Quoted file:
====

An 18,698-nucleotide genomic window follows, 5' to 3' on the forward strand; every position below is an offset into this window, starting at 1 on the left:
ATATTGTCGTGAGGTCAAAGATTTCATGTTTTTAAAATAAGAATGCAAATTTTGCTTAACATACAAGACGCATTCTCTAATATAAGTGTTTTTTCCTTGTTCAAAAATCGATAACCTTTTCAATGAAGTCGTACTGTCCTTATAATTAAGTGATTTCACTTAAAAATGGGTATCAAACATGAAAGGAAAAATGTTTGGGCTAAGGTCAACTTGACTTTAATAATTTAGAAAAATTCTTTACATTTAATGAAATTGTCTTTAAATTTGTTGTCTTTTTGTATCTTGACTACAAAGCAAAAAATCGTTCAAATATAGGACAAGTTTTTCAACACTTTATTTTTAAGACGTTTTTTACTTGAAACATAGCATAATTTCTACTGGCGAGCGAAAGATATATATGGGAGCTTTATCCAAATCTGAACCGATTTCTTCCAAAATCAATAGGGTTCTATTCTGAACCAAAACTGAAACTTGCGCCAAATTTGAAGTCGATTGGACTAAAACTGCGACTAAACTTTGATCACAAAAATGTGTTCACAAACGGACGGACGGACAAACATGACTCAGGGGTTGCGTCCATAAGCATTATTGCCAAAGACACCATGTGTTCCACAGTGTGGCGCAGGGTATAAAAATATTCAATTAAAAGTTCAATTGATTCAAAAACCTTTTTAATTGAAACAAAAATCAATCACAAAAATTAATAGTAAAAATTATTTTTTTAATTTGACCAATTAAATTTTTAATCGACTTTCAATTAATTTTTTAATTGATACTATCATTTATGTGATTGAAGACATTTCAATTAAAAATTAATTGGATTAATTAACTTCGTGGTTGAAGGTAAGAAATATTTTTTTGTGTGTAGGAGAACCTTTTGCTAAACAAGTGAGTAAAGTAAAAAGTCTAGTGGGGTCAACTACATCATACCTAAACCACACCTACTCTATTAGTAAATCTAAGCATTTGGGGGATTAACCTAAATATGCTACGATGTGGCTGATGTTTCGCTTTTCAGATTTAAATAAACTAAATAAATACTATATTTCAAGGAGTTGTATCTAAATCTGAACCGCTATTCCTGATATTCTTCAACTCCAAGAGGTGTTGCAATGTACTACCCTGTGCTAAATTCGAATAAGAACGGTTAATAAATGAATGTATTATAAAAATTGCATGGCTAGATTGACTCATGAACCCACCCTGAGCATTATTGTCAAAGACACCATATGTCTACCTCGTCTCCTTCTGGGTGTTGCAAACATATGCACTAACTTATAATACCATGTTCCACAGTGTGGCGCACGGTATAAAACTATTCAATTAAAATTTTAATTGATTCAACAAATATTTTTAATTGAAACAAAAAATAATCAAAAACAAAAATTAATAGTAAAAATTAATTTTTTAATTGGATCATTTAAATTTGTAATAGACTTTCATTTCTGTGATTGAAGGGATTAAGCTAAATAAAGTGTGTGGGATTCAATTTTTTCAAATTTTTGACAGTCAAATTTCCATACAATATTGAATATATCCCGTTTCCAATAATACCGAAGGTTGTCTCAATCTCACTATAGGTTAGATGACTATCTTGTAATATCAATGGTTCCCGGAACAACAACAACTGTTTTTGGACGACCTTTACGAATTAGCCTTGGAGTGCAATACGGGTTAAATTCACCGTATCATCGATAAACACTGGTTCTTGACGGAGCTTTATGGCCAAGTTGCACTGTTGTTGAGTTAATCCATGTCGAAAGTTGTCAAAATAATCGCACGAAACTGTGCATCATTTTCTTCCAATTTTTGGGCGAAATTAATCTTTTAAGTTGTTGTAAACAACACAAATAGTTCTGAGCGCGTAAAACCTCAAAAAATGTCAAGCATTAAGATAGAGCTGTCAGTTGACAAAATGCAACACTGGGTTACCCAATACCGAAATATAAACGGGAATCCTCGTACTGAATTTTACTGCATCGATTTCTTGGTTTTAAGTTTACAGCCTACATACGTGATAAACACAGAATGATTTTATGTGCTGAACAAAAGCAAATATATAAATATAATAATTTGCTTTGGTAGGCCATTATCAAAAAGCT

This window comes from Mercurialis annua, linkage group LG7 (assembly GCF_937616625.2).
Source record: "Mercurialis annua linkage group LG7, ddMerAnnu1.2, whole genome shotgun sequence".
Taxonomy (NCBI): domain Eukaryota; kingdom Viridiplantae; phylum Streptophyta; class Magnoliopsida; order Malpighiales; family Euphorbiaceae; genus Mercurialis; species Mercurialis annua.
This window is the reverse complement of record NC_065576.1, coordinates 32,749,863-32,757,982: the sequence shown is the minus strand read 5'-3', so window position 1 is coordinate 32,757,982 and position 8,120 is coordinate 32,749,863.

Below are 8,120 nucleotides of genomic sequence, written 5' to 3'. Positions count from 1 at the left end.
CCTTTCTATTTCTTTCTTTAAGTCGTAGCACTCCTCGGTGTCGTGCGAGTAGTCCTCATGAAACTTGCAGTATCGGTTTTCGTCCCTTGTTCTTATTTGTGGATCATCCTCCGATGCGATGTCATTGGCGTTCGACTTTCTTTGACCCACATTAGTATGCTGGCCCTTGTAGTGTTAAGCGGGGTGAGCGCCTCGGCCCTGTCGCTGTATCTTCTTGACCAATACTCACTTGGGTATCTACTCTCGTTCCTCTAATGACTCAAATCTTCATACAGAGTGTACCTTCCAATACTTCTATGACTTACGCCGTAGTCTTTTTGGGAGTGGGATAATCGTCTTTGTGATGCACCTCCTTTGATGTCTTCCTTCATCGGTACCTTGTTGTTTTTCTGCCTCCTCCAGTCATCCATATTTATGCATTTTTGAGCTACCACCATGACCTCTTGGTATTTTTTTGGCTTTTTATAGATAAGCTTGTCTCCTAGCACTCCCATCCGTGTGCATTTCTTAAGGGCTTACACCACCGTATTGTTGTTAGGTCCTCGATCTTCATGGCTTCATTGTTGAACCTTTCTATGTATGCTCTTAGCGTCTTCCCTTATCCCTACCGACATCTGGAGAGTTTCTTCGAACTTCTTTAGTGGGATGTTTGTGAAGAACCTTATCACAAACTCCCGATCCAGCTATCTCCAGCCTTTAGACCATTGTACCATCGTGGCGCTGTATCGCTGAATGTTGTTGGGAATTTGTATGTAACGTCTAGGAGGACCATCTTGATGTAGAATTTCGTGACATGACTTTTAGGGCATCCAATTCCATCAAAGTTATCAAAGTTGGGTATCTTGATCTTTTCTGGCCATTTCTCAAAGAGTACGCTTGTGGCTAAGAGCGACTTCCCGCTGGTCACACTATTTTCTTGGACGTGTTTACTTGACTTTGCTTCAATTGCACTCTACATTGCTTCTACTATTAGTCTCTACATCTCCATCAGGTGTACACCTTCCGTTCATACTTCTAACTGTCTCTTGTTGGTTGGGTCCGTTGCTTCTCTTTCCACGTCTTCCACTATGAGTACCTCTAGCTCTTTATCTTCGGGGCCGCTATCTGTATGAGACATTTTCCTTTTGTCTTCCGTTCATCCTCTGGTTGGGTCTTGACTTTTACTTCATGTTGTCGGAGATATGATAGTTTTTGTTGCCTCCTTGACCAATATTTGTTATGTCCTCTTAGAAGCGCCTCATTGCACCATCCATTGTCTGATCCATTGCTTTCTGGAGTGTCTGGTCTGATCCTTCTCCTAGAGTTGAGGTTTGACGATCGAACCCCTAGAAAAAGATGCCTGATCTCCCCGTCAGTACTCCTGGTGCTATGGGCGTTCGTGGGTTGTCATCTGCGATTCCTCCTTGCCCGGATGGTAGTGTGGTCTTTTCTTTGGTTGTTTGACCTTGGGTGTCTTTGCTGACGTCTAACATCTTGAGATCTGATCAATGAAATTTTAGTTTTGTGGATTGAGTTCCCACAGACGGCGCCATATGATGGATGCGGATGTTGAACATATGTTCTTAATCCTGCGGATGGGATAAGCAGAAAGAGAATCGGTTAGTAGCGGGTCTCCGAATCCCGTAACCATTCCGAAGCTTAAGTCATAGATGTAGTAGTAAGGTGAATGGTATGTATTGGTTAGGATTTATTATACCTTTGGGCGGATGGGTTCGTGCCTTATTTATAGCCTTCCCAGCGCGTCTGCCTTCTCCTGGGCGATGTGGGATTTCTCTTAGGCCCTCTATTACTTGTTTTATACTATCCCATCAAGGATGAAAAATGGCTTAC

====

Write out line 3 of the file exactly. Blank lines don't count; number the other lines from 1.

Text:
This window comes from Mercurialis annua, linkage group LG7 (assembly GCF_937616625.2).